Is your pricing strategy costing you?

We at WisePricer are data fanatics. When we’re not helping merchants grow their businesses and getting more competitive, we like hacking our own databases to discover patterns.

In this post I will categorize three types of merchants. All graphs are extracted from real competitors data we collect and periodically analyze.

1. Anchor Pricers

Image: Merchants “Green” and “Black” is actually a single merchant using the Anchor Pricing tactic.

As presented by Dan Ariely in his book, ‘Predictably Irrational’, an Anchor Price is a price set to pose as a point of reference. People are influenced by random numbers, so without a point of reference, people would anchor the first seen price and everything else be compared to it.

Scanning our databases looking for patterns, we encountered this wonderful example which can be seen in the graph above.
Different stores’ prices fluctuate in the same manner. moreover, those prices are set in a way that one store serves as a reference for the price of the other store. In simple terms, when a customer stumbles upon the higher priced store not knowing if “the price is right”, by directing him to another store (owned by the same merchant), the slightly cheaper prices might convince him to make a purchase.

2.  Beat them all!

Image: Merchant “Blue” is a “Beat Them All” enthusiast.

J.C. Penny recently introduced their “Fair and Square Everyday Pricing”, promising simple everyday low pricing for their products and doing away with the traditional dynamic pricing model. The results to date have been dismal. By committing themselves to their “Everyday Pricing” and abandoning the “normal” pricing strategy their customers were used to, they were unprepared to react when their competitors lowered prices and real-time market conditions changed. In the end their prices were not actually the lowest out there, and they did not develop the intelligence tools to ensure they would be able to adapt as their competition introduced seasonal discounts and coupons.
E-commerce businesses that are able to develop a dynamic pricing strategy which can respond swiftly to changes in the market will be able to capitalize on this crucial deciding factor by offering prices which accurately reflect “real-time” market conditions.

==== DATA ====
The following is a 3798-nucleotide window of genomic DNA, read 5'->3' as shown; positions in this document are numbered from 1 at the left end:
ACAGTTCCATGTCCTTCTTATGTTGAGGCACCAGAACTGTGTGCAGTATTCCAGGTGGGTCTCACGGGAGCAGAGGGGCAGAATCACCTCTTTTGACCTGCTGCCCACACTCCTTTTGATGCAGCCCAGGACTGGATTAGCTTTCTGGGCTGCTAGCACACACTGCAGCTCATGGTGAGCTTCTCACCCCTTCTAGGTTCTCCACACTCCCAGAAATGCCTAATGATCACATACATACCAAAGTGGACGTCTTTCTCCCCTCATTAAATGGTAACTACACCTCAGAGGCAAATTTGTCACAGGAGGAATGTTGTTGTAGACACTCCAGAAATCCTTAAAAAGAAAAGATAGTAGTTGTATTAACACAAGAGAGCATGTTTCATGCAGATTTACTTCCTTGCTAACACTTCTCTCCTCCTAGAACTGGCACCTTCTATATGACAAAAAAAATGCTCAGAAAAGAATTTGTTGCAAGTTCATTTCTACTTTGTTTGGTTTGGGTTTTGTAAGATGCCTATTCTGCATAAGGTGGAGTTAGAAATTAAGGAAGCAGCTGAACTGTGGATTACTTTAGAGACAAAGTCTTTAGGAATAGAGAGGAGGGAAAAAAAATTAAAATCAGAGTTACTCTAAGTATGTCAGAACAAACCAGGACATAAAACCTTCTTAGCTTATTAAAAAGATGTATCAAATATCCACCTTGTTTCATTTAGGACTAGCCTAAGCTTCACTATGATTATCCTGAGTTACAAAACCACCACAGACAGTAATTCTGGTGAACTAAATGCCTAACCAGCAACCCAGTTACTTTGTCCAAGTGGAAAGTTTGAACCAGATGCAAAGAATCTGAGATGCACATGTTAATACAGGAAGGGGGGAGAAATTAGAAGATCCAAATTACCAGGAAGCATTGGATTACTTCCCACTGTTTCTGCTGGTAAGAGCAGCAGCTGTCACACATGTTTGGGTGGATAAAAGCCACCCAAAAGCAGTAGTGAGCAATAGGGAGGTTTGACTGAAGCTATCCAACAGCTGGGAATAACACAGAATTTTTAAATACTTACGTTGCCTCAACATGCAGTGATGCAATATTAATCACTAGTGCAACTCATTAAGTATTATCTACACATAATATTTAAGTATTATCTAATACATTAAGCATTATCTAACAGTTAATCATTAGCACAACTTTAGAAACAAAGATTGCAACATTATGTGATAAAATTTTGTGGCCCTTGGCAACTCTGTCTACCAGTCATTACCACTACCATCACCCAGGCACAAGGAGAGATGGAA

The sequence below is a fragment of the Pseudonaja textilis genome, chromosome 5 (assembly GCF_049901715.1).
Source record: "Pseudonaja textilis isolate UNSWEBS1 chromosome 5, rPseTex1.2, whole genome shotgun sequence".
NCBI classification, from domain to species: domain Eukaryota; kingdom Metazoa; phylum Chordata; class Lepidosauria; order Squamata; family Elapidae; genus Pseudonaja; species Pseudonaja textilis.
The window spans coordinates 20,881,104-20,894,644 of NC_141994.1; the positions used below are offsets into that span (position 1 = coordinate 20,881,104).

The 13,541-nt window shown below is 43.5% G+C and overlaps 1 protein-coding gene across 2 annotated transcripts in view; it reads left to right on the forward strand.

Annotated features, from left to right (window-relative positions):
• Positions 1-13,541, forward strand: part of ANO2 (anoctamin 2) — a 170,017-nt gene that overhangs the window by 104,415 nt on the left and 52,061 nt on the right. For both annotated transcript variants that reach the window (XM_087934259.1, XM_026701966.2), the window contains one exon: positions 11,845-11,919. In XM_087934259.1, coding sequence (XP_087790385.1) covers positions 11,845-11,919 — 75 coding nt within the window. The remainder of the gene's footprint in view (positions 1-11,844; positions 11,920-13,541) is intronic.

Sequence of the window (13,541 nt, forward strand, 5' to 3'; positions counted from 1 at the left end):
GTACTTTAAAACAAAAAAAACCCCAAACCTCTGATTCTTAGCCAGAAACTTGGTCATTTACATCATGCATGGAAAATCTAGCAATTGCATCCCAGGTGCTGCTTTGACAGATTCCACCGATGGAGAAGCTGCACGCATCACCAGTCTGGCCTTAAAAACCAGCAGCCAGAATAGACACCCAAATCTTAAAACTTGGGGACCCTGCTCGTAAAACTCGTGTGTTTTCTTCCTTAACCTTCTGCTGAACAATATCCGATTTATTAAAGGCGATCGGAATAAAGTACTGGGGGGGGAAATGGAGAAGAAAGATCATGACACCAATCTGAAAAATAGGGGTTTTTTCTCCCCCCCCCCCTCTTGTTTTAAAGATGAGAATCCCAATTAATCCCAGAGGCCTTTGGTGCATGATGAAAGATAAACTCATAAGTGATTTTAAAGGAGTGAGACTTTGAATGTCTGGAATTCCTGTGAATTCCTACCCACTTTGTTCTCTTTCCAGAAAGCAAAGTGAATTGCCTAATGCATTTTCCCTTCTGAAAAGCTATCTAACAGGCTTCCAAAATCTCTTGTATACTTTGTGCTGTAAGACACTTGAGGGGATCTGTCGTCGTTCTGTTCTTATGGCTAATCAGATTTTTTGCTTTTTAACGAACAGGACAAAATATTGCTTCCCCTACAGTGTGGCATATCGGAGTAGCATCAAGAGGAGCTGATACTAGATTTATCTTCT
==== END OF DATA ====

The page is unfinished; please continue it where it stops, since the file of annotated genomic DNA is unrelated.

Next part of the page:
3. The Late Bloomer

Image: Merchant “Red” is late to the party.

In today’s  world, it is crucial to know where you stand in terms of your companies pricing, especially how they relate to the market in general. The “Moment of Truth” (introduced by Procter and Gamble in 2005), describes the critical moment when the customer is viewing your product and making the decision to purchase. Google has recently added the “Zero Moment of Truth” capturing the idea that the shopper now goes some way towards making up their mind about what they going to buy well before they reach the shelf (if they reach it at all). Bearing out this trend,  a recent study found that  61% of purchasers did research online before buying. What this means for you and your e-commerce is simple. By the time the customer gets to your store, they already have a fair idea of what the product should cost, and what they expect from it.

When you’re too late to adjust to the rapidly changing online market, don’t be surprised if your conversion rates drop. When everyone else sells the same product at an average price  – and your increasingly educated consumer is aware of exactly what this average price is, you need to be meeting their expectation on pricing. If your competitors pricing is considerably lower than yours, unless you are a big branded marketplace like Amazon, or have a celebrity CEO like Zappos, don’t expect to be selling like they do. Your online store needs to be able to adapt rapidly to your competitors, and you need to ensure that you have the right business intelligence tools to ensure you do not get left behind.


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Roey Brecher

  • Well done. almighty CTO 😉

  • Very interesting. I think I first read about the irrationality of purchasing decisions in Michael Shermer’s The Mind of The Market. He makes a good case that we only think we’re making rational decisions when it comes to money – but usually that’s not what happens at all.

    • Thanks. Also notable are the works of Daniel Kahneman and his peers. I love how the examples they present us with can actually improve our buying decisions.

  • Elan

    Great post. I’m a big Dan Ariely fan.

    Just a quick question:

    What are the labels for the x and y axes?

    If Y is ‘price’ and x is ‘time,’ we know what the price is at any given time, but were these prices effective?

    In other words, how much did adjustments affect conversion rates?


    • Hi Elan,
      Yes, x is ‘time’ and y is ‘price’. Since there are other parameters involved when measuring conversion rates it’s hard (though not impossible) to decide what’s your best pricing strategy would be.
      For example, selling the cheapest products won’t effect your conversion rates if your site lacks the “Trust Factor” (think Amazon vs. eBay).

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